Badri Kedarnath

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A manmade disaster: “It was a temple. Now it is not even a home,” reports Naina.

Standing at a height of 11,760 feet and surrounded by majestic snow-capped peaks, the holy town of Badri Kedarnath was a picture of devastation after torrential rains in the eastern Himalayas breached a glacier, flooded mountain rivers and triggered scores of landslides on June 16, 2013. Many local residents, tourists to this very picturesque region, and Hindu pilgrims to Kedarnath and Badrinath – are dead or missing. A massive rescue operation is under way to reach survivors in the flood-hit Indian state of Uttarakhand, where at least 150 people have died. More than 50,000 people are stranded after the floods swept away buildings.

The horrific disaster, described by some as a ‘Himalayan tsunami’, was triggered by excessively heavy rainfall of more than 220mm in a region home to the headwaters of the river Ganges. The major cause of the devastation of Kedarnath town was the breaking of the Kedar Dome, a glacier-like body that caused a rupture of the Charbari lake reservoir less than 6km from the shrine. Locals said a huge rock as high as the temple broke away from the Kedar Dome and got stuck some distance behind the shrine.


The Kedarnath Temple, the most remote of the four Char Dham sites in Rudraprayag district of Uttarakhand is one of the holy Hindu temples dedicated to Lord Shiva, visited by Hindu pilgrims from across the world; surprisingly, it was only partly damaged amid the overall death and destruction.

The temple is not directly accessible by road and has to be reached by a 14 kilometres uphill trek from Gaurikund. The temple is believed to have been built by Pandavas and revived by Adi Sankaracharya; it is one of the twelve Jyotirlingas, the holiest Hindu shrines of Shiva. The Pandavas were supposed to have pleased Shiva by doing penance in Kedarnath. Due to usually extreme weather conditions, the temple is open only between the end of April to November every year. Lord Shiva is worshipped as Kedarnath, the ‘Lord of Kedar Khand’, the historical name of the region.

The Asian Age reports, “What we have on our hands in the Garhwal Himalayas in Uttarakhand is a manmade disaster of unforgivable magnitude, and not death and devastation caused by nature’s fury, which appears to be a lesser factor when the overall situation is considered. And behind the unmitigated failure are politicians – cutting across party lines – who come to the aid of sand-mining, stone-quarrying, forest-cutting, and construction mafias by bending or breaking rules, or bringing about rules and regulations that strike at the ecological balance of a sensitive region in order to line their pockets. More than 200 hydroelectric projects on the Mandakini and the Alaknanda, the small tributaries of the Ganga before it enters Haridwar, have been sanctioned.”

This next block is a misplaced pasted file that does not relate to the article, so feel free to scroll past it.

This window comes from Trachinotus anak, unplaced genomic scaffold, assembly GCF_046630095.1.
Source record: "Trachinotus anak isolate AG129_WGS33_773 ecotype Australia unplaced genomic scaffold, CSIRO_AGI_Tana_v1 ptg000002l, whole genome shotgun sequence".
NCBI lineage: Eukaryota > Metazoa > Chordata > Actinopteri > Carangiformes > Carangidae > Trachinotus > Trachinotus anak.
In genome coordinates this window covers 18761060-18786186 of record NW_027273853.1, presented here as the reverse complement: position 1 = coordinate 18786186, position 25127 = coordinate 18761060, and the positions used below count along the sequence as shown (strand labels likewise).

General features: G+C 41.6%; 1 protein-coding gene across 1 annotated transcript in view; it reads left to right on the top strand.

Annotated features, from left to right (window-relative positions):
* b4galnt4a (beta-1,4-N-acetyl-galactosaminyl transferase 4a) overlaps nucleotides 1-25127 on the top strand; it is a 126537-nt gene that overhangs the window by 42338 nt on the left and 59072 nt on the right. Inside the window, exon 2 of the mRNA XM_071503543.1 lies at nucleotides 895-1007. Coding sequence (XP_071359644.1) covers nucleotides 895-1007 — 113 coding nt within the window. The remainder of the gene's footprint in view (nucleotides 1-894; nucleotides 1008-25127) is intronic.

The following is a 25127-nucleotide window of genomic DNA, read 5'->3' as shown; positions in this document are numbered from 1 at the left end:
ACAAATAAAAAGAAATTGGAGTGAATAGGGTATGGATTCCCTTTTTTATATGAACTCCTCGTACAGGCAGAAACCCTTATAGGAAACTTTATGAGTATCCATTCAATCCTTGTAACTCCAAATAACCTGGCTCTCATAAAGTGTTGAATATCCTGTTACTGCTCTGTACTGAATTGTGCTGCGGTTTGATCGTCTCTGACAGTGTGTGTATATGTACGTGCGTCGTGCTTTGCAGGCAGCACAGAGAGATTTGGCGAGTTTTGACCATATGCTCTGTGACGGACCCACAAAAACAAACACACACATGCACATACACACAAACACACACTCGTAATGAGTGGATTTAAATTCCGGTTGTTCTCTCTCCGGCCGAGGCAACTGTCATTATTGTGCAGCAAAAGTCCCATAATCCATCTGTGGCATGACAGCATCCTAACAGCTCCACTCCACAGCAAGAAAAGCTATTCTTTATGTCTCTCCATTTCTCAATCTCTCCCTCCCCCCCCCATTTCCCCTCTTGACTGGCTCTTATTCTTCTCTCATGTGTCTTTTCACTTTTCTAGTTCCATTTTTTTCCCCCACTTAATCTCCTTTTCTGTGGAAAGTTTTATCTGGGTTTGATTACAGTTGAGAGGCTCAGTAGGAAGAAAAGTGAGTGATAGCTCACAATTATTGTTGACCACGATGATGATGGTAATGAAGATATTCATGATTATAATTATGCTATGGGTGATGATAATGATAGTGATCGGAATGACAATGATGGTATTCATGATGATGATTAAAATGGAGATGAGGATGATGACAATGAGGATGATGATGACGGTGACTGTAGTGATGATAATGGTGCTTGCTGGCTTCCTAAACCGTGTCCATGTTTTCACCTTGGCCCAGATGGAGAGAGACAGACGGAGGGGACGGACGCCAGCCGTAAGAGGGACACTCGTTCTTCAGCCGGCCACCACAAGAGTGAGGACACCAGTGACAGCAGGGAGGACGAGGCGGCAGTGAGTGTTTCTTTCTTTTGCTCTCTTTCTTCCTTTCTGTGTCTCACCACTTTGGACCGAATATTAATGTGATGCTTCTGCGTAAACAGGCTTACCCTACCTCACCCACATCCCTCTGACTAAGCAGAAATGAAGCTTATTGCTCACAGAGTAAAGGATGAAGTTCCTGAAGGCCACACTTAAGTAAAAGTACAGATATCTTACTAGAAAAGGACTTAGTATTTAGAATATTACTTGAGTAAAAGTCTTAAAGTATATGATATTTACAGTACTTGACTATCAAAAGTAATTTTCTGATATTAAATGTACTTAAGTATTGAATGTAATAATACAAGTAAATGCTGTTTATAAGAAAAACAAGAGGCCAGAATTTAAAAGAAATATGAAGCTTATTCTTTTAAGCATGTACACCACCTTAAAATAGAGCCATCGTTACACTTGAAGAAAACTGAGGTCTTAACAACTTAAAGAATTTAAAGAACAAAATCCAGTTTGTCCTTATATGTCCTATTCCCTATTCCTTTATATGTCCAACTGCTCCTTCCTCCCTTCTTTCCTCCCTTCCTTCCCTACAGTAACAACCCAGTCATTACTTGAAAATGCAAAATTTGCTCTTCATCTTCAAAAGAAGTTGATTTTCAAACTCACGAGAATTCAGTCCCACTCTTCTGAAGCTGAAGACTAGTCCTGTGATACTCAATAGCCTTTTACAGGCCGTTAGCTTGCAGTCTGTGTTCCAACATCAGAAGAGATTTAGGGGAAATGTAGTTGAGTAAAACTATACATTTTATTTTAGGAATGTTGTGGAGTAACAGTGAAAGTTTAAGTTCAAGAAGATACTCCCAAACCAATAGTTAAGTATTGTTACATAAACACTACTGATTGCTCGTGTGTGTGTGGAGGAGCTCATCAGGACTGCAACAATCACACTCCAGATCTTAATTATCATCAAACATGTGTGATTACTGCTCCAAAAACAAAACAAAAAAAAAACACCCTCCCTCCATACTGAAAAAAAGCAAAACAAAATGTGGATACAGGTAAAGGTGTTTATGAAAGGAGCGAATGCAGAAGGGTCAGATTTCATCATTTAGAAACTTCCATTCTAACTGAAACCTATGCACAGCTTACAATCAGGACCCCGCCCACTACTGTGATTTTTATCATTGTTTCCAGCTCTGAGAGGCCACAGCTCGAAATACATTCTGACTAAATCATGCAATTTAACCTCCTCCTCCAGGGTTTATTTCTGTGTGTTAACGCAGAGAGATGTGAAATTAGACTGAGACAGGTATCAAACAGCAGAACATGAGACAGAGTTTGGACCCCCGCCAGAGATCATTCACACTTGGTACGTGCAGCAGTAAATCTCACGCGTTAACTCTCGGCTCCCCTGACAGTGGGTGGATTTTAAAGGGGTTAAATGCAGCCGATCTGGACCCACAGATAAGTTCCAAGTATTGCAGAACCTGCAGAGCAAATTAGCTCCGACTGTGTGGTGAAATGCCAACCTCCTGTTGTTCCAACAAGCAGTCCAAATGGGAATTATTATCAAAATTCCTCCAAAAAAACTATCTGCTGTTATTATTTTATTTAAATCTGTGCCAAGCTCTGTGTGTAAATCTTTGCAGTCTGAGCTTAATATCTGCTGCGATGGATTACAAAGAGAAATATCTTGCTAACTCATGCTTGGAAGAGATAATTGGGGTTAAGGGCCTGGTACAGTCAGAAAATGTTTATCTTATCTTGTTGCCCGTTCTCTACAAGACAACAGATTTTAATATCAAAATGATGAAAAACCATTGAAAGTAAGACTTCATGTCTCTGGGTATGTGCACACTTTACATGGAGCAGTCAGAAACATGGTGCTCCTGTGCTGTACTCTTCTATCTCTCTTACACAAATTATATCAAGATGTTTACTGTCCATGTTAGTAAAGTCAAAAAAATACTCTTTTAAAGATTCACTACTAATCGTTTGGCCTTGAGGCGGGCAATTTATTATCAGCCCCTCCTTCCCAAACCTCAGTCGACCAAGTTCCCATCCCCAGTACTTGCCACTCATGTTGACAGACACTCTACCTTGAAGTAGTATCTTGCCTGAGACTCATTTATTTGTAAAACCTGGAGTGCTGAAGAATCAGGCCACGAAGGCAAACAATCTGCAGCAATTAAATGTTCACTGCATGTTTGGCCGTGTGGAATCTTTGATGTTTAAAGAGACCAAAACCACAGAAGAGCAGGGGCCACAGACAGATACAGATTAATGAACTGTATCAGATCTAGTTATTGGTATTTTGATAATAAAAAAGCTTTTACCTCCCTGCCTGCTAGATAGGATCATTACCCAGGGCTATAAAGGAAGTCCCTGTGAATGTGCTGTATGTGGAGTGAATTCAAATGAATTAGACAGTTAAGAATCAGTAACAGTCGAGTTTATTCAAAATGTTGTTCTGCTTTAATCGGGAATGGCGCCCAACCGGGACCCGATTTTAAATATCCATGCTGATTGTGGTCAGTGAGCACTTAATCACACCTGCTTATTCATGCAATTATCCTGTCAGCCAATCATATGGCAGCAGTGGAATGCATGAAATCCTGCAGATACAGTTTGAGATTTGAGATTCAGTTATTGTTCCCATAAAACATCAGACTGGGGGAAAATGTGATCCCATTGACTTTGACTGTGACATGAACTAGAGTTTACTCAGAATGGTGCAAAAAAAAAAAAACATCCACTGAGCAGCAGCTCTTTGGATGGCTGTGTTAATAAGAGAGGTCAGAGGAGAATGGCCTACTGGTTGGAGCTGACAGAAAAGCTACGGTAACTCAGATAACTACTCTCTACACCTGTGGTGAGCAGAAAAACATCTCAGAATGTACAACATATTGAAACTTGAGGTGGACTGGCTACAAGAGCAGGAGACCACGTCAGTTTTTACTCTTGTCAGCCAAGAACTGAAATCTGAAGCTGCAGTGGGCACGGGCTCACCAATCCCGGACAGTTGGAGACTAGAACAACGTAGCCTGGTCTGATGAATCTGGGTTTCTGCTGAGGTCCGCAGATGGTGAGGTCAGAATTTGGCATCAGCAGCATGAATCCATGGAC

Osho speaks about this temple:

In India, for centuries people have traveled on foot to Badri Kedarnath. The Himalaya is so virgin, so pure, so unpolluted by man and his stupidities. And there was a suggestion that because so many people go – and it is dangerous, the footpath is narrow and many have died and never returned – it would be better to make a road.

Now the road has been made. People don’t go on foot, they travel by bus. At each stop, there is a restaurant, tea shops, vendors of all kinds of things. They have destroyed the beauty. Now Badri Kedarnath is no more the same sacred place it used to be. Because it is not the place that is sacred. It is the heart full of love – so full of love that it is even ready to die – that makes the place a sacred place.

Now going in a bus, with all the facilities available by the side of the road… one beautiful phenomenon has been corrupted. And the people who have corrupted it think they are serving God because now more people can go there. Now Badri Kedarnath is always crowded. These are not the right people. Their only qualification is that they can afford a ticket for the bus. But the people who used to go on foot were given a farewell by the whole town, because there was not much possibility of their returning. The path was dangerous, the height was dangerous, but they had heard some call, and they were ready to sacrifice their lives for it. They were brave people.

Then, in the silence and eternal peace of the Himalayan peaks, Badri Kedarnath was a totally different phenomenon. It was a temple. Now it is not even a home. It is just a house surrounded by all kinds of business people, shops. Whatever you want you can get. It has become a bazaar. Now only idiots go there, or tourists, which means the same. It used to be a spiritual pilgrimage because of its risk, because you had to put yourself aside – all your fears of death, you had to drop.

Osho, The Messiah, Vol 1, Ch 16

Text by Naina for Osho News

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